Founded in 2006, the San Gabriel Valley Oversight Group (SGVOG) is dedicated to improving the world we live in by promoting social justice and community involvement at the local level. The San Gabriel valley is located in Southern California and is a microcosm for ailments affecting us nation-wide. We take this wider view when seeking policy solutions to benefit the greater region. But we also find practical ways to implement them at the local level. Our approach follows the mantra "think globally, act locally."
The SGVOG provides independent research and analysis in several key areas pertinent to the plight of low- and median-income residents.
Many areas with a concentration of lower income groups suffer from a lack of open space, overcrowding, high traffic, and pollution from past and present industries.
The cost of housing in the San Gabriel Valley places many families at the brink of destitution. Yet the policies of most local municipalities fail to effectively address this problem.
Income inequality in the San Gabriel Valley continues to fester with the lack of good jobs. Local policies tend to focus on short-term tax revenue schemes that favor retail and service businesses--two areas notorious for jobs with unlivable wages.
Economic development plans of local municipalities tend to focus heavily on courting businesses without regard to long-term planning. The idea being that if businesses are helped and subsidized, benefits will trickle down to those in need. This largely had not been realized: cities draw away businesses from one another with promises of cheaper rent and block grant subsidies. And most jobs being created do not pay a livable wage.
Community Involvement/Civic Engagement
Effective policy changes can only happen with public engagement. A lack of time to attend meetings by the working poor and the absence of a lobbying group to provide support are part of the problem. But the problem can also be traced to a lack of open government and outreach by public officials.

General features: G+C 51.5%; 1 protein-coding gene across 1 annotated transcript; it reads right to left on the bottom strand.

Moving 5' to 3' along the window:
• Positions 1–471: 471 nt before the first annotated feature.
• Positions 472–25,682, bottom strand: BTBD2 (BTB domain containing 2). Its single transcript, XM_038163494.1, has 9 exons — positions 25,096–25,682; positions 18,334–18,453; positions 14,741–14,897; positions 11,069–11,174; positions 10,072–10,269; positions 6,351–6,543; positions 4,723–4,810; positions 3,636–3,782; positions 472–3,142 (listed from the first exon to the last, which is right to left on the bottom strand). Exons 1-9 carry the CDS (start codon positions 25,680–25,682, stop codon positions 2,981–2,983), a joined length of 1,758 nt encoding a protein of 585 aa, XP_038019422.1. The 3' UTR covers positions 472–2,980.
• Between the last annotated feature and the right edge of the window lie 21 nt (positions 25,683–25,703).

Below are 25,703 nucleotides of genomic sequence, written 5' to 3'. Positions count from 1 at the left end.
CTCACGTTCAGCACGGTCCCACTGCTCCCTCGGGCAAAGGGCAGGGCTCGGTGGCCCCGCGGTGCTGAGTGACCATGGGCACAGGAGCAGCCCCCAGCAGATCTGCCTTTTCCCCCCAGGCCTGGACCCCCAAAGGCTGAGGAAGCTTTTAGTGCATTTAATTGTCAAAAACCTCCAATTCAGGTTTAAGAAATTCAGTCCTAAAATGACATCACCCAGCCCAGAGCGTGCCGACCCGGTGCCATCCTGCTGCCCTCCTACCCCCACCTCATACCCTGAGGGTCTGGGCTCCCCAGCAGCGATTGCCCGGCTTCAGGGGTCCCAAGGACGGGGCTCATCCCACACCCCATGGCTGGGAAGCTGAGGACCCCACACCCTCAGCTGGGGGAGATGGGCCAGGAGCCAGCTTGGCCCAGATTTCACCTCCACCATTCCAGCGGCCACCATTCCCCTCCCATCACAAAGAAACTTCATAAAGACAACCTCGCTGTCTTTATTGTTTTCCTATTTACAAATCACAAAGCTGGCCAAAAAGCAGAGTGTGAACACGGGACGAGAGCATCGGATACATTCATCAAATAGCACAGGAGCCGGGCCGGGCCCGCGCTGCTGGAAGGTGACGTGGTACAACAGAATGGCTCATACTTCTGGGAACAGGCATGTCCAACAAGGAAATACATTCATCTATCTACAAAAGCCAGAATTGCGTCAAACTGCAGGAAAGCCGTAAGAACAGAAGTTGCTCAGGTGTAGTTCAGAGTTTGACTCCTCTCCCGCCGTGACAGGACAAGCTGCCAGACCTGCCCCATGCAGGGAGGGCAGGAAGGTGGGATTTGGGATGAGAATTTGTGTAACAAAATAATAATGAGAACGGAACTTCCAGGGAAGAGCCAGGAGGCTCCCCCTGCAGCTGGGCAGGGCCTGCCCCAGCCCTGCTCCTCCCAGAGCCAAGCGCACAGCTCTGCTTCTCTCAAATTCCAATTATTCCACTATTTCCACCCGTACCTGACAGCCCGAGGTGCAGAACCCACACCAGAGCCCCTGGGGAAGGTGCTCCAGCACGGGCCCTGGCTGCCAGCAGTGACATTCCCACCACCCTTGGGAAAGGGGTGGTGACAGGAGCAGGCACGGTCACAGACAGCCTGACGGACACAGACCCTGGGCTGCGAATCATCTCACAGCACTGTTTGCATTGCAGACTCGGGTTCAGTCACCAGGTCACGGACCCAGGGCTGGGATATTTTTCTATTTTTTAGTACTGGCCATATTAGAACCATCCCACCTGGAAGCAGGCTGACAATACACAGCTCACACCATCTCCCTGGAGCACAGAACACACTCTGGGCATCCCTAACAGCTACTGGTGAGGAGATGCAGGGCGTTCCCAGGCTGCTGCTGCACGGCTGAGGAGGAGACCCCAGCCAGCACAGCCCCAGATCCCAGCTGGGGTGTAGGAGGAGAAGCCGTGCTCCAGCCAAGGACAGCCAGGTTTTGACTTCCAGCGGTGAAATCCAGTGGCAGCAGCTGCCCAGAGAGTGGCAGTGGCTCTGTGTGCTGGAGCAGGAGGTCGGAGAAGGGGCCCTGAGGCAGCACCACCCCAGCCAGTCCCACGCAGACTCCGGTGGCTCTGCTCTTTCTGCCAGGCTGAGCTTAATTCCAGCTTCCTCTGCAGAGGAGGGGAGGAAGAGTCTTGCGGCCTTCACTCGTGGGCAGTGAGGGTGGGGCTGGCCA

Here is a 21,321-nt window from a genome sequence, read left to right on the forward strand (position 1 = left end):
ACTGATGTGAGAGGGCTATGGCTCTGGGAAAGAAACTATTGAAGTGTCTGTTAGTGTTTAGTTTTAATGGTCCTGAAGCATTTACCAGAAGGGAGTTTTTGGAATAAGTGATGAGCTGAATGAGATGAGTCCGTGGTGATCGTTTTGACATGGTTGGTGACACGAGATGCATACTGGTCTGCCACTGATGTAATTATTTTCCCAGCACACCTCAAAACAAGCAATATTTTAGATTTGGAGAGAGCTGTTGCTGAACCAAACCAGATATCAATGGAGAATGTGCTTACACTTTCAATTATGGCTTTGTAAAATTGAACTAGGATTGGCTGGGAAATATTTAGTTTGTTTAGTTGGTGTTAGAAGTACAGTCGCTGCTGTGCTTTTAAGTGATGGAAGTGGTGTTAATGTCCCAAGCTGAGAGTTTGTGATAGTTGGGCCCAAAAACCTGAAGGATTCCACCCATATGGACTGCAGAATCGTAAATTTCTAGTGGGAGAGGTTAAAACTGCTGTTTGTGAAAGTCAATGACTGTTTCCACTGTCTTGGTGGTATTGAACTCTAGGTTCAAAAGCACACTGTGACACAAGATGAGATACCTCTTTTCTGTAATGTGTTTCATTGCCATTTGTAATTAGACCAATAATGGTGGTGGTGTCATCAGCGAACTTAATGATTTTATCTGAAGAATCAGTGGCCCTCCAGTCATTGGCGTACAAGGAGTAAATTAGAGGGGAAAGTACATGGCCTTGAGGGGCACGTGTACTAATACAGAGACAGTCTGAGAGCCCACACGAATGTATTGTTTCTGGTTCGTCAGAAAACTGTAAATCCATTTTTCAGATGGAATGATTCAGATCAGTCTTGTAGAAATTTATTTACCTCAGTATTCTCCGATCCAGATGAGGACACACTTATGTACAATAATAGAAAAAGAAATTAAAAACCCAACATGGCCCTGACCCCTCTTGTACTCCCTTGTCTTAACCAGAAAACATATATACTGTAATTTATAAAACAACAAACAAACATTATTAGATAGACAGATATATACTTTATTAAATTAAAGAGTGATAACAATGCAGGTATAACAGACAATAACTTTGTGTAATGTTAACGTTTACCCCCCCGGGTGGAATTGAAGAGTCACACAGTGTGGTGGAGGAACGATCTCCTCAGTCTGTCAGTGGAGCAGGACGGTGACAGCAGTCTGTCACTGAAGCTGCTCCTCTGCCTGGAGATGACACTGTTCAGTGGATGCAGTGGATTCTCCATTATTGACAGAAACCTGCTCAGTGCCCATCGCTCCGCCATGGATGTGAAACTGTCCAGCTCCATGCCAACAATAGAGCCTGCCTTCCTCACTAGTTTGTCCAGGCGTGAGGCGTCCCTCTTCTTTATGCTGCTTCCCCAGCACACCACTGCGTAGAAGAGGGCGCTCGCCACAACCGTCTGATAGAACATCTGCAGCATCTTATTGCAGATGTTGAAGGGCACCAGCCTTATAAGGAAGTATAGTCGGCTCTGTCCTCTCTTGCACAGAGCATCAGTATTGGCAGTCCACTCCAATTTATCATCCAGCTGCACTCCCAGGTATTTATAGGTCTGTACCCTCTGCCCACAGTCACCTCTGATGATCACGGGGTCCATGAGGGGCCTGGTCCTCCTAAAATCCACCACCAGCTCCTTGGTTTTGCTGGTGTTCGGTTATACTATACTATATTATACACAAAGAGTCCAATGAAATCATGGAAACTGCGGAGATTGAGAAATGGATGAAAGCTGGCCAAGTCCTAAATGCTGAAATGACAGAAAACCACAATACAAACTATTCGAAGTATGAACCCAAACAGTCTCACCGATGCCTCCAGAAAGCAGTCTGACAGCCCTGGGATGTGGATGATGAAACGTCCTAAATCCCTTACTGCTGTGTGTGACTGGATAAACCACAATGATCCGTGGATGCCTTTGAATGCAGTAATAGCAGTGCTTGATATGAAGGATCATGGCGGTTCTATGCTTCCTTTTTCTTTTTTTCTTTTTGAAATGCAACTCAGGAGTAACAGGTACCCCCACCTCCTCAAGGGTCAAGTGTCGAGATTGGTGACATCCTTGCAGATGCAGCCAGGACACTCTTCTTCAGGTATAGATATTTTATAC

The U.S. Census Bureau recently published updated data that showed an increase in the national poverty rate, despite predictions that it would decline once other subsidies were credited. These data show the increase is not a reflection of a lack of effectiveness of programs to help the poor. In fact, the Supplemental Nutrition Assistance Program (SNAP), which is known more familiarly as the food stamp program, is one of the most successful programs to combat deep poverty. And the Earned Income Tax Credit is also effective. The problem is that the dismal economy placed more people on the skids, a problem which would have been much worse without such programs.
Although the number living below the national poverty line is higher in other parts of the U.S., the problem in our region is the number of people who are just one medical bill or other unforeseen event away from falling into financial ruin. The high cost of housing in our region renders irrelevant the usual measures for financial vulnerability.
Our high cost of living drives families to work multiple jobs, double up on housing, and struggle to spend quality time with their children. As with the rest of the nation, a lack of good paying jobs and affordable healthcare are common contributors for such struggles. Specific issues to our region are the high cost of housing and poor public transportation.
From 2008 to 2012, the SGVOG took an in-depth look at the policies and practices of the city of Alhambra, which is located in the western portion of the San Gabriel Valley. The purpose of this independent study was to assess the extent to which the city was prepared to support its residents during the worst recession in over 70 years. Read more...